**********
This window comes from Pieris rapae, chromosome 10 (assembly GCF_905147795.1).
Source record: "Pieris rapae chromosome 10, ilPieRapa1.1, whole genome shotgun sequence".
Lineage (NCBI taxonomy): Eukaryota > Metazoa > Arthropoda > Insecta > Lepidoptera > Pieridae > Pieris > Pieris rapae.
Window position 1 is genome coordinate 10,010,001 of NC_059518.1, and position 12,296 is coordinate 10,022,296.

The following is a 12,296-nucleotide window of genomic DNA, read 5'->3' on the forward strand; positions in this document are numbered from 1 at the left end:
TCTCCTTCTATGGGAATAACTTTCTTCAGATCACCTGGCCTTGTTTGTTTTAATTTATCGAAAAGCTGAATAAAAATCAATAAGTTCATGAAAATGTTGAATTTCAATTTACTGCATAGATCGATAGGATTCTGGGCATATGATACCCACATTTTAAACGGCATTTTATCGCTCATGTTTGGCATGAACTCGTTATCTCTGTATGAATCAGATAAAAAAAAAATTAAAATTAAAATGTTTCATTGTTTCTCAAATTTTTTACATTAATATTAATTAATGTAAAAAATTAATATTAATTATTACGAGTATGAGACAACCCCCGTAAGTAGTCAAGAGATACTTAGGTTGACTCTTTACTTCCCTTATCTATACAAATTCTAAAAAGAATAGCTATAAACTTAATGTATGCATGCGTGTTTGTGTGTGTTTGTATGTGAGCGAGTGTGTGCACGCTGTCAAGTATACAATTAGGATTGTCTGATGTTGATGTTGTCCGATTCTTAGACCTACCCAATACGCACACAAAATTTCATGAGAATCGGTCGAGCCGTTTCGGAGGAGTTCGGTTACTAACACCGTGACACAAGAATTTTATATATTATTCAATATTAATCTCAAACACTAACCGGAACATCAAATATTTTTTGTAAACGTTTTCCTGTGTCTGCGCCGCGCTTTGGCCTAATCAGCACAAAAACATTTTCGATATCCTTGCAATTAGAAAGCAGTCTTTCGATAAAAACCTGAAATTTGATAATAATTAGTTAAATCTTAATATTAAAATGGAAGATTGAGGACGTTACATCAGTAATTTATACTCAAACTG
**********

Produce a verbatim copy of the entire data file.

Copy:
This window comes from Pieris rapae, chromosome 10 (assembly GCF_905147795.1).
Source record: "Pieris rapae chromosome 10, ilPieRapa1.1, whole genome shotgun sequence".
Lineage (NCBI taxonomy): Eukaryota > Metazoa > Arthropoda > Insecta > Lepidoptera > Pieridae > Pieris > Pieris rapae.
Window position 1 is genome coordinate 10,010,001 of NC_059518.1, and position 12,296 is coordinate 10,022,296.

The following is a 12,296-nucleotide window of genomic DNA, read 5'->3' on the forward strand; positions in this document are numbered from 1 at the left end:
TCTCCTTCTATGGGAATAACTTTCTTCAGATCACCTGGCCTTGTTTGTTTTAATTTATCGAAAAGCTGAATAAAAATCAATAAGTTCATGAAAATGTTGAATTTCAATTTACTGCATAGATCGATAGGATTCTGGGCATATGATACCCACATTTTAAACGGCATTTTATCGCTCATGTTTGGCATGAACTCGTTATCTCTGTATGAATCAGATAAAAAAAAAATTAAAATTAAAATGTTTCATTGTTTCTCAAATTTTTTACATTAATATTAATTAATGTAAAAAATTAATATTAATTATTACGAGTATGAGACAACCCCCGTAAGTAGTCAAGAGATACTTAGGTTGACTCTTTACTTCCCTTATCTATACAAATTCTAAAAAGAATAGCTATAAACTTAATGTATGCATGCGTGTTTGTGTGTGTTTGTATGTGAGCGAGTGTGTGCACGCTGTCAAGTATACAATTAGGATTGTCTGATGTTGATGTTGTCCGATTCTTAGACCTACCCAATACGCACACAAAATTTCATGAGAATCGGTCGAGCCGTTTCGGAGGAGTTCGGTTACTAACACCGTGACACAAGAATTTTATATATTATTCAATATTAATCTCAAACACTAACCGGAACATCAAATATTTTTTGTAAACGTTTTCCTGTGTCTGCGCCGCGCTTTGGCCTAATCAGCACAAAAACATTTTCGATATCCTTGCAATTAGAAAGCAGTCTTTCGATAAAAACCTGAAATTTGATAATAATTAGTTAAATCTTAATATTAAAATGGAAGATTGAGGACGTTACATCAGTAATTTATACTCAAACTG